# Velocity addition formula in X and Y axes (Relativity)

• phantomvommand
In summary, the problem at hand is about visualizing a scenario where the light source is at rest in S' but is approaching S. There seems to be confusion about the direction of motion of S and the light source, and whether the direction of v can be changed in the diagram. In order to get the correct answer, the relative positions of the origins of S and S' must also be changed. The problem states v as a speed, not a velocity, so the direction of motion must be determined. There are two possible solutions, one where the cone angle is larger in the opposite direction, but the light is on the outside of the cone and the interior is dark.
phantomvommand
Homework Statement
Please see the attached photos
Relevant Equations
Velocity addition formula (in X and Y axes)
The problem:

Visualising the problem (My question is with regards to this):

Why is the above set-up correct? In the above diagram, S would be moving at velocity -v relative to S', instead of v. Is this because the question says "speed v", and so we can set the direction as such? Why would the opposing direction of v be incorrect?

Last edited:
The rest frame of light source is S'. I think the better way to illustrate would be :

This is an illustration in S. The light cone angle be not 45 degree as drawn in Fig.58 but 30 degree.

or

This is an illustration in S'. The arrow of v on S' axis drawn in Fig.58 be deleted but arrow of opposite direction v should be drawn on S axis.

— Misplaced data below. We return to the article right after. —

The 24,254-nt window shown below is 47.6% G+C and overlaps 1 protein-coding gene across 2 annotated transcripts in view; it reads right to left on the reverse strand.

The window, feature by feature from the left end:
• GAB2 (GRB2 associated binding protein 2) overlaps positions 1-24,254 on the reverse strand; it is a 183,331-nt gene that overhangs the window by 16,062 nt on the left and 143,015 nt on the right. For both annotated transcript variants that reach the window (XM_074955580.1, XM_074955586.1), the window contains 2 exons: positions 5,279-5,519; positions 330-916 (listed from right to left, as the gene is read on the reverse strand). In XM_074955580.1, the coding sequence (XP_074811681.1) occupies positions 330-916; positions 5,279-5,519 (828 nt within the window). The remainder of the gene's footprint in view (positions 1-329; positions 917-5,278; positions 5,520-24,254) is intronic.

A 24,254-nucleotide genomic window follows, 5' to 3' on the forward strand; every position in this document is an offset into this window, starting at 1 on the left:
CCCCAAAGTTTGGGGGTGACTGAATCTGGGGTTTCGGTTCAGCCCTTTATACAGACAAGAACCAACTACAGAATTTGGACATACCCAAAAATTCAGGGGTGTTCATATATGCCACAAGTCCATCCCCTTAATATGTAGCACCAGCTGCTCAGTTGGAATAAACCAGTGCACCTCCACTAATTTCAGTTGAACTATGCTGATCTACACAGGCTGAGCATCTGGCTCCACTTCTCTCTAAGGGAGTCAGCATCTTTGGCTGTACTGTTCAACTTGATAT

mitochan said:
The rest frame of light source is S'. I think the better way to illustrate would be :

This is an illustration in S. The light cone angle be not 45 degree as drawn in Fig.58 but 30 degree.

or

This is an illustration in S'. The allow of v on S' axis drawn in Fig.58 be deleted but allow of opposite direction v should be drawn on S axis.
Yes, The rest frame of light is S'. But S is moving at speed v with respect to S'. In the diagram, it shows S moving at velocity -v with respect to S', why is it not correct to show S moving at velocity v with respect to S'? (which is the same as S' moving at -v with respect to S)

The diagram shows light source at rest in S' is approaching to S. it will come to origin of S and then surpass it and leave to infinite far away. In all the procedures light cone angle keeps 30 degree in S. So I think you do not have to keen on v or -v, approaching or leaving.

phantomvommand
mitochan said:
The diagram shows S' is approaching to S. S' will superpose on S and then surpass it and leave to infinite far away.
Why not S' move away from S (move in the other direction)? Where in the question says this cannot be the case?

Why don't you take v or -v as you like and solve the problem and then change the signature and solve it again?

PeroK and phantomvommand
mitochan said:
Why don't you take v or -v as you like and solve the problem and then change the signature and solve it again?
I interpreted it as S' moving to the left, but the light moves to the right. Hence, I do not get the correct answer. So I only swapped the direction of v, but not the direction of the light. Why is this interpretation wrong?

What is the wrong answer you got ?

phantomvommand said:
Why is the above set-up correct? In the above diagram, S would be moving at velocity -v relative to S', instead of v. Is this because the question says "speed v", and so we can set the direction as such? Why would the opposing direction of v be incorrect?
Yes, it's because it says "speed" not "velocity".

phantomvommand said: